Ankara/Beirut, Feb 10 (EFE).- Against the odds, glimmers of hope continued to emerge from under the rubble as rescuers pulled several survivors out from under collapsed buildings in earthquake-devastated southeast Turkey and northwest Syria on Friday.
On the fifth day of search and rescue operations since the two major earthquakes struck, the death toll had risen to more than 22,000 people and tens of thousands more injured in the two countries.
Turkey’s fatalities now sit at over 19,400 with 77,000 people injured, disaster agency AFAD reported on Friday, although it is estimated that there are still thousands of people under the debris in the 10 most-affected provinces.
Monday’s shallow magnitude-7.7 and 7.6 earthquakes have been followed by more than 1,500 aftershocks, but they have not deterred search teams which, in freezing temperatures, were still finding and rescuing survivors on Friday.
In Hatay province, a family including toddler Sela Elbarazi, her mother, father, brother and uncle were all pulled alive from the rubble 96 hours after the quakes, state news outlet Anadolu reported on Friday.
A 4-year-old girl was also rescued in Hatay, as was 30-year-old engineer Hikmet Yigitbas after 101 hours, it added.
“I am so happy. I haven’t been sleeping for three days. I only took a nap for two hours. I was about to go home and have some rest. I was told a voice was heard, and I went back,” rescue team volunteer Mustafa Aydin said in a video posted by Anadolu that showed the moment Yigitbas was carried out from a mountain of concrete.
“He said ‘don’t leave without giving me a hug, brother.’ He’s going to visit me in Istanbul too,” Aydin added.
In Kahramanmaras province, a mother and her daughter were found alive after 92 hours and two sisters were rescued after 100 hours, and in Adiyaman province, rescuers recovered a relatively unscathed 17-year-old Gülsüm Yeşilkaya after 90 hours from 8 meters under the rubble of an apartment building.
More than 130,000 search and rescue personnel from Turkey and abroad are working in the country’s disaster areas, where over 6,400 buildings have been destroyed, according to AFAD.
Over 70 countries have sent assistance such as financial or medical aid, personnel and equipment to Turkey as of Friday, Anadolu said.
Turkish authorities have so far evacuated over 150,000 people from southeastern Turkey, where hundreds of thousands of the 13.4 million residents of the 10 provinces affected by the earthquake have been left homeless.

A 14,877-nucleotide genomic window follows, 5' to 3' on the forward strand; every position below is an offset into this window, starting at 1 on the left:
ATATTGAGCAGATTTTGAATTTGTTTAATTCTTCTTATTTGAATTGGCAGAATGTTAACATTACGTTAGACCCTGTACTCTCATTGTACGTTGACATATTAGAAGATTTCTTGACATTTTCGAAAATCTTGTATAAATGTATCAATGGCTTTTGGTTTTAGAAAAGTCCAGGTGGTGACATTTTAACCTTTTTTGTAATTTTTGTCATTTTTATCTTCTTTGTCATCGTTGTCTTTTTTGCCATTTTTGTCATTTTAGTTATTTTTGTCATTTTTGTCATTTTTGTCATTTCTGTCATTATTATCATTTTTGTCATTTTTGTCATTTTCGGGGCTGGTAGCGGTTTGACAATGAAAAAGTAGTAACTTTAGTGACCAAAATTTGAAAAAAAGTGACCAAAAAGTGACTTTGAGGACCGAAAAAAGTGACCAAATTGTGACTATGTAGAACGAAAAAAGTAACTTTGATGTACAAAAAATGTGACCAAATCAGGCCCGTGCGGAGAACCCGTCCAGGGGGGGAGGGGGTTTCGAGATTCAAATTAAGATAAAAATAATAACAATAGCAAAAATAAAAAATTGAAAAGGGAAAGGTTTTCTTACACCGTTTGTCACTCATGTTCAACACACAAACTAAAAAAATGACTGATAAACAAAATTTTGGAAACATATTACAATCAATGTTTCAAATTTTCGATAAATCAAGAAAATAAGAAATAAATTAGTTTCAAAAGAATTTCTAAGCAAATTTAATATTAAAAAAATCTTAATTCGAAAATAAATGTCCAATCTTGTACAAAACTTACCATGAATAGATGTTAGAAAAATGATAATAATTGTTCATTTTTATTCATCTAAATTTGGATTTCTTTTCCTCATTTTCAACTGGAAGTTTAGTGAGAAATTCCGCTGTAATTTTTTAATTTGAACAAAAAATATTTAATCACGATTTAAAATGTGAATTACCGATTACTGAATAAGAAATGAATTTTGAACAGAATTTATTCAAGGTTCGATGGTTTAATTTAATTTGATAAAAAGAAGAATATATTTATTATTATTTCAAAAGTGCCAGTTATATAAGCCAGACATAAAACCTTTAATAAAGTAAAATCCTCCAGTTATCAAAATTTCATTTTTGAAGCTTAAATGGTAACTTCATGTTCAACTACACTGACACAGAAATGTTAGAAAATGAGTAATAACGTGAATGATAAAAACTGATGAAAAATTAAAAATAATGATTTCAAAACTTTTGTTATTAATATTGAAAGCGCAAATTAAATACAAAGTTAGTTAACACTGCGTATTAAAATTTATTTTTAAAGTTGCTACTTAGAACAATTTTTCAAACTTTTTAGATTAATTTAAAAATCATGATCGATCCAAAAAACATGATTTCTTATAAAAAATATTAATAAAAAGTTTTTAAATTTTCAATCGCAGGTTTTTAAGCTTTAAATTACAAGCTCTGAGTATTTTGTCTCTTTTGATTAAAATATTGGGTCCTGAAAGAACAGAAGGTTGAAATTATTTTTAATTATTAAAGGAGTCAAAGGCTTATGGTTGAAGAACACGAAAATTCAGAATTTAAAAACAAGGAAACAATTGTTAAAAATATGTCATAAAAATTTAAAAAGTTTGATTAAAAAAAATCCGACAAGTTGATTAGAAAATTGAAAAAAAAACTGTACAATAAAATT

National carrier Turkish Airlines set up an air bridge between the quake-hit region and western areas and plans to evacuate nearly 27,000 people on Friday alone, bringing the total number of evacuees to 125,057 on Turkish Airlines flights, a spokesperson said.
Meanwhile, the disaster and emergency management agency (AFAD) reported Friday that it has evacuated some 30,300 people.
The Turkish Navy will also make five military vessels available to transport quake victims from coastal areas where all habitable buildings have been destroyed.
Evacuees will be temporarily housed in hotels in tourist cities on Turkey’s southern coast, such as Antalya. State institution facilities like schools and sports centers will also be used to accommodate homeless earthquake victims.
SYRIA’S ASSAD RE-APPEARS, AID ARRIVES
Across the border in Syria, president Bashar al-Assad visited the northwestern province of Aleppo, one of the hardest hit by the earthquakes, in his first public appearance since the initial earthquake registered early Monday morning.
In his first public remarks since the disaster, he accused the West of ignoring the “human” disaster unfolding in Syria because of “political” considerations, amid a debate on the humanitarian effects of international sanctions against Damascus.
During his visit to Aleppo, he accused Western countries of “prioritizing politics over the humanitarian situation (…) the human condition does not exist in the West,” al-Assad said, according to state outlet SANA, which he said was guilty of plundering, theft and killings for 600 years of colonialism.
This was the first time he has spoken in public since the disaster, which has left at least 3,384 dead and 5,245 wounded throughout the country. Casualties in Syria are expected to increase significantly as rescue work continues.
At least 2,000 of the deaths were reported by the White Helmets civil defense force, which works in opposition-controlled areas, as of Friday morning. It also reported over 2,950 people injured, and warned that there were “hundreds of families” still under collapsed structures.
Meanwhile, a second United Nations convoy in two days has arrived with emergency aid for the victims in northwestern Syria, the country’s worst affected region.
The trucks have crossed the Turkish-Syrian border at Bab al-Hawa, the only open crossing in the area – the rest have been closed amid Syria’s 12-year-old civil war – on a road that was badly damaged by the earthquakes, the International Organization for Migration confirmed from Geneva.
Bab al-Hawa is the only direct route for supplies to enter opposition-held areas of Idlib and Aleppo provinces, which are home to more than 4 million people who were already dependent on humanitarian aid before the quake catastrophe and nearly 3 million internally displaced persons.
In a statement, United Nations Secretary General Antonio Guterres said: “People are facing nightmare on top of nightmare. The earthquake struck as the humanitarian crisis in northwest Syria was already worsening, with needs at their highest level since the conflict began,” adding that it was “one of the biggest natural disasters in our times.”
The catastrophe is now this century’s seventh most deadly natural disaster, ahead of Japan’s 2011 earthquake and tsunami. EFE